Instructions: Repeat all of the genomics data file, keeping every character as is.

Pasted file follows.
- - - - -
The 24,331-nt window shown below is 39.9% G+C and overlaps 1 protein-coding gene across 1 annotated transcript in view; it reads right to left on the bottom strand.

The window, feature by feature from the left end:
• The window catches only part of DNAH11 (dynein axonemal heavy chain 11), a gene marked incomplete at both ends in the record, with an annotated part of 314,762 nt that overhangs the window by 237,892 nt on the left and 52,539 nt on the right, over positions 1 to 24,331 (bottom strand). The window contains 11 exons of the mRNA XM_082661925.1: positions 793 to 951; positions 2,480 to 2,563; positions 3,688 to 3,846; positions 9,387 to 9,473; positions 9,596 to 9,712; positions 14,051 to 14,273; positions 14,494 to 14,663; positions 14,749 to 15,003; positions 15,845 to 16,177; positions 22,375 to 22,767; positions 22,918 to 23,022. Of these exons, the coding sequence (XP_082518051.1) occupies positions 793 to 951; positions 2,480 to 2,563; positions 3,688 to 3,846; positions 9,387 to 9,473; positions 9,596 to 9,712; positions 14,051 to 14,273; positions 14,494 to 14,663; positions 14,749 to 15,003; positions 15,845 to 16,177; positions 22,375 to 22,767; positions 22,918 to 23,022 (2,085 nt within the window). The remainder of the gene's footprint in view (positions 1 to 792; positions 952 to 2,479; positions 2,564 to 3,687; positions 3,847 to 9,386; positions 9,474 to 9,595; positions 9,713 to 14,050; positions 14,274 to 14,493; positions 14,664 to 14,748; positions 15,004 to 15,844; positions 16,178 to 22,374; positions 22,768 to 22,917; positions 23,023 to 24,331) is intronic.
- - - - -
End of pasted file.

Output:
The 24,331-nt window shown below is 39.9% G+C and overlaps 1 protein-coding gene across 1 annotated transcript in view; it reads right to left on the bottom strand.

The window, feature by feature from the left end:
• The window catches only part of DNAH11 (dynein axonemal heavy chain 11), a gene marked incomplete at both ends in the record, with an annotated part of 314,762 nt that overhangs the window by 237,892 nt on the left and 52,539 nt on the right, over positions 1 to 24,331 (bottom strand). The window contains 11 exons of the mRNA XM_082661925.1: positions 793 to 951; positions 2,480 to 2,563; positions 3,688 to 3,846; positions 9,387 to 9,473; positions 9,596 to 9,712; positions 14,051 to 14,273; positions 14,494 to 14,663; positions 14,749 to 15,003; positions 15,845 to 16,177; positions 22,375 to 22,767; positions 22,918 to 23,022. Of these exons, the coding sequence (XP_082518051.1) occupies positions 793 to 951; positions 2,480 to 2,563; positions 3,688 to 3,846; positions 9,387 to 9,473; positions 9,596 to 9,712; positions 14,051 to 14,273; positions 14,494 to 14,663; positions 14,749 to 15,003; positions 15,845 to 16,177; positions 22,375 to 22,767; positions 22,918 to 23,022 (2,085 nt within the window). The remainder of the gene's footprint in view (positions 1 to 792; positions 952 to 2,479; positions 2,564 to 3,687; positions 3,847 to 9,386; positions 9,474 to 9,595; positions 9,713 to 14,050; positions 14,274 to 14,493; positions 14,664 to 14,748; positions 15,004 to 15,844; positions 16,178 to 22,374; positions 22,768 to 22,917; positions 23,023 to 24,331) is intronic.